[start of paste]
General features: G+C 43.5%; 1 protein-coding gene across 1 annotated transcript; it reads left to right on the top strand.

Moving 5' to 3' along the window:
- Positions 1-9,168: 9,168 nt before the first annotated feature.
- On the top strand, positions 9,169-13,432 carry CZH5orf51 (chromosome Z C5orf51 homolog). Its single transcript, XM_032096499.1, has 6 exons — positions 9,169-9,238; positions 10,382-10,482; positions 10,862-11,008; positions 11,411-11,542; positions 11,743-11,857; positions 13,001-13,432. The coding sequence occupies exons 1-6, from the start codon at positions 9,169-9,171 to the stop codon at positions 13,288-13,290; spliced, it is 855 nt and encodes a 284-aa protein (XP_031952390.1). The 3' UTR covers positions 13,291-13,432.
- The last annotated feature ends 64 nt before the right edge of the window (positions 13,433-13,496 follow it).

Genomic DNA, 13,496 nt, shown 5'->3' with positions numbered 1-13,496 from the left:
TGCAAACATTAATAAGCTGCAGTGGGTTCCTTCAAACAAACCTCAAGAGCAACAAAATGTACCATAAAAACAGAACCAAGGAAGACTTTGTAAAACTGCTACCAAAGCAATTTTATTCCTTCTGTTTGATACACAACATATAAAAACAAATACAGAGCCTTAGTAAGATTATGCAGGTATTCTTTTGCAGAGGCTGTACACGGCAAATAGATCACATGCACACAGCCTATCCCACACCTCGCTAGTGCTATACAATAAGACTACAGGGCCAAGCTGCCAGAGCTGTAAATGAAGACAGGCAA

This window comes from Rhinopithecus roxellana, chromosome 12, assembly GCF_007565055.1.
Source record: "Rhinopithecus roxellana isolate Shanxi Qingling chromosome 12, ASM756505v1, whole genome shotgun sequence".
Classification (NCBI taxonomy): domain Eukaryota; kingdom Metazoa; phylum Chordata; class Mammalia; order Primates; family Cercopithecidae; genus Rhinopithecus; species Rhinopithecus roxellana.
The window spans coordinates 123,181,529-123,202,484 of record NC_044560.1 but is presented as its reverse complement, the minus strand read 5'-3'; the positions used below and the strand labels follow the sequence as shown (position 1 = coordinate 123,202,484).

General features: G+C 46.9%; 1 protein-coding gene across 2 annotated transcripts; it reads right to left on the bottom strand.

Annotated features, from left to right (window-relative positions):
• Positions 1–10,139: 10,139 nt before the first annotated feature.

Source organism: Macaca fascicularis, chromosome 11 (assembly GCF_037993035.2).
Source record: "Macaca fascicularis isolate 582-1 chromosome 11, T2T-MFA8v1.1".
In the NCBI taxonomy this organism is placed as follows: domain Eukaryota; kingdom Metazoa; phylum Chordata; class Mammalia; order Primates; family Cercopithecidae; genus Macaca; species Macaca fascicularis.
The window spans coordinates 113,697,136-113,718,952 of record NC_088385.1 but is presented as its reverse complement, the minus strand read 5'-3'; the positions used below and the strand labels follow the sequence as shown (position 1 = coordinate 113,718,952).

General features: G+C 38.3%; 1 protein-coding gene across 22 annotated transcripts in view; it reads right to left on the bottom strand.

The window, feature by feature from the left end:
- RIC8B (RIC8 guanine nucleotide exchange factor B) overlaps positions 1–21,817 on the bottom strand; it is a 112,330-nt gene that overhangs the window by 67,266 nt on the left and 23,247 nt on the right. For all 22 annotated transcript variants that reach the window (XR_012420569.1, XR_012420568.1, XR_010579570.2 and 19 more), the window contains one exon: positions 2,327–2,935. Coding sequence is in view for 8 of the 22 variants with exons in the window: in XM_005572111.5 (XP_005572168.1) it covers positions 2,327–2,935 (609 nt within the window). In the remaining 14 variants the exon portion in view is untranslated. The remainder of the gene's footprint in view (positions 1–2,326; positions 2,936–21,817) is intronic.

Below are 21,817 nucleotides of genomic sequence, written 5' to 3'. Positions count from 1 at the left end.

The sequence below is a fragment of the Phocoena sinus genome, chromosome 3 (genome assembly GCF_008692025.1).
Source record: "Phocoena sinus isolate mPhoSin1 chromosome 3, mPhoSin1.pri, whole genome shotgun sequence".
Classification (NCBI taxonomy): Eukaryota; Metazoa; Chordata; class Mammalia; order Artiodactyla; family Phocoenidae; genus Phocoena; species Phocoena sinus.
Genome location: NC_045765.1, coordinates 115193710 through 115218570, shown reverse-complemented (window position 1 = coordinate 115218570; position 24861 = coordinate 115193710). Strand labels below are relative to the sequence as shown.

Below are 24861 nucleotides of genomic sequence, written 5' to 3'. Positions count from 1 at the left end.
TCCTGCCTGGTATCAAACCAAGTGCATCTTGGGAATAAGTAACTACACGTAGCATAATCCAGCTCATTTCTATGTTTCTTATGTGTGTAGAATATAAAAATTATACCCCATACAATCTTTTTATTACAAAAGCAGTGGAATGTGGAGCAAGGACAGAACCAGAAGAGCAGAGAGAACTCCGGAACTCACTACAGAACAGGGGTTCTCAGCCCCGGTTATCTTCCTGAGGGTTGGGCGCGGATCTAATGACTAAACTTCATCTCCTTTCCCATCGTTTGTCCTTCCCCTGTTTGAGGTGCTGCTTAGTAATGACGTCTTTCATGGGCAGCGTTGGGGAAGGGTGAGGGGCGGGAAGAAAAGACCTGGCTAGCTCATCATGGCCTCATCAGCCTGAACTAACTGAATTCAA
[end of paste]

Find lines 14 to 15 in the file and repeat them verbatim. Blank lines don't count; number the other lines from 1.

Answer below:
• Positions 1–10,139: 10,139 nt before the first annotated feature.

Source organism: Macaca fascicularis, chromosome 11 (assembly GCF_037993035.2).